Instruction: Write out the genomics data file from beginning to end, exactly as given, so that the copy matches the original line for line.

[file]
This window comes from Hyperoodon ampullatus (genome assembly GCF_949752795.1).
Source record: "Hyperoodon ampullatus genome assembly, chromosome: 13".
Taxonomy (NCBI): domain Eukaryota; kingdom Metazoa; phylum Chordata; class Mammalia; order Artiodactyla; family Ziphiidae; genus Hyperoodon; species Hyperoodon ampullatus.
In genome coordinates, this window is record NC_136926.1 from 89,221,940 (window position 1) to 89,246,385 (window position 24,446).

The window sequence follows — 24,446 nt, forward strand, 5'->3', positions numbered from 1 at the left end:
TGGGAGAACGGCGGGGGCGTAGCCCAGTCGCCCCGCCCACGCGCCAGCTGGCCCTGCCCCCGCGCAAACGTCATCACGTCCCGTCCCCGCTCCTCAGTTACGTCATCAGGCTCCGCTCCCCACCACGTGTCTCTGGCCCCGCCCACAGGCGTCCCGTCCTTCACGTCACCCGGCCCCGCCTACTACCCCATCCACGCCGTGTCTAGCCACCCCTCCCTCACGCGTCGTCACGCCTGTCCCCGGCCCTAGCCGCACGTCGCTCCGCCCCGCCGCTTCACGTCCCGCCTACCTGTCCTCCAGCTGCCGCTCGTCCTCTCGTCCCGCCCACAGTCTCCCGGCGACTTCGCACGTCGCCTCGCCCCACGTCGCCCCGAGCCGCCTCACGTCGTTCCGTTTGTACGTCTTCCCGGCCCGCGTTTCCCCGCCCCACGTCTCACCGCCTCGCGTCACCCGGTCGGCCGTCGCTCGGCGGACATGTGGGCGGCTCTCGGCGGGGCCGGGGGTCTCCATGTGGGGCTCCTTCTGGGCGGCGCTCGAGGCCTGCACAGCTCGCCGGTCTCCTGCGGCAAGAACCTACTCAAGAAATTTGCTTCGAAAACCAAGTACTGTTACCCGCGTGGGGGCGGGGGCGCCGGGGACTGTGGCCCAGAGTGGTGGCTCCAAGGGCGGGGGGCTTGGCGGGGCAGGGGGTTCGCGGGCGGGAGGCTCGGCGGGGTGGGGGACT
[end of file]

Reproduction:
This window comes from Hyperoodon ampullatus (genome assembly GCF_949752795.1).
Source record: "Hyperoodon ampullatus genome assembly, chromosome: 13".
Taxonomy (NCBI): domain Eukaryota; kingdom Metazoa; phylum Chordata; class Mammalia; order Artiodactyla; family Ziphiidae; genus Hyperoodon; species Hyperoodon ampullatus.
In genome coordinates, this window is record NC_136926.1 from 89,221,940 (window position 1) to 89,246,385 (window position 24,446).

The window sequence follows — 24,446 nt, forward strand, 5'->3', positions numbered from 1 at the left end:
TGGGAGAACGGCGGGGGCGTAGCCCAGTCGCCCCGCCCACGCGCCAGCTGGCCCTGCCCCCGCGCAAACGTCATCACGTCCCGTCCCCGCTCCTCAGTTACGTCATCAGGCTCCGCTCCCCACCACGTGTCTCTGGCCCCGCCCACAGGCGTCCCGTCCTTCACGTCACCCGGCCCCGCCTACTACCCCATCCACGCCGTGTCTAGCCACCCCTCCCTCACGCGTCGTCACGCCTGTCCCCGGCCCTAGCCGCACGTCGCTCCGCCCCGCCGCTTCACGTCCCGCCTACCTGTCCTCCAGCTGCCGCTCGTCCTCTCGTCCCGCCCACAGTCTCCCGGCGACTTCGCACGTCGCCTCGCCCCACGTCGCCCCGAGCCGCCTCACGTCGTTCCGTTTGTACGTCTTCCCGGCCCGCGTTTCCCCGCCCCACGTCTCACCGCCTCGCGTCACCCGGTCGGCCGTCGCTCGGCGGACATGTGGGCGGCTCTCGGCGGGGCCGGGGGTCTCCATGTGGGGCTCCTTCTGGGCGGCGCTCGAGGCCTGCACAGCTCGCCGGTCTCCTGCGGCAAGAACCTACTCAAGAAATTTGCTTCGAAAACCAAGTACTGTTACCCGCGTGGGGGCGGGGGCGCCGGGGACTGTGGCCCAGAGTGGTGGCTCCAAGGGCGGGGGGCTTGGCGGGGCAGGGGGTTCGCGGGCGGGAGGCTCGGCGGGGTGGGGGACT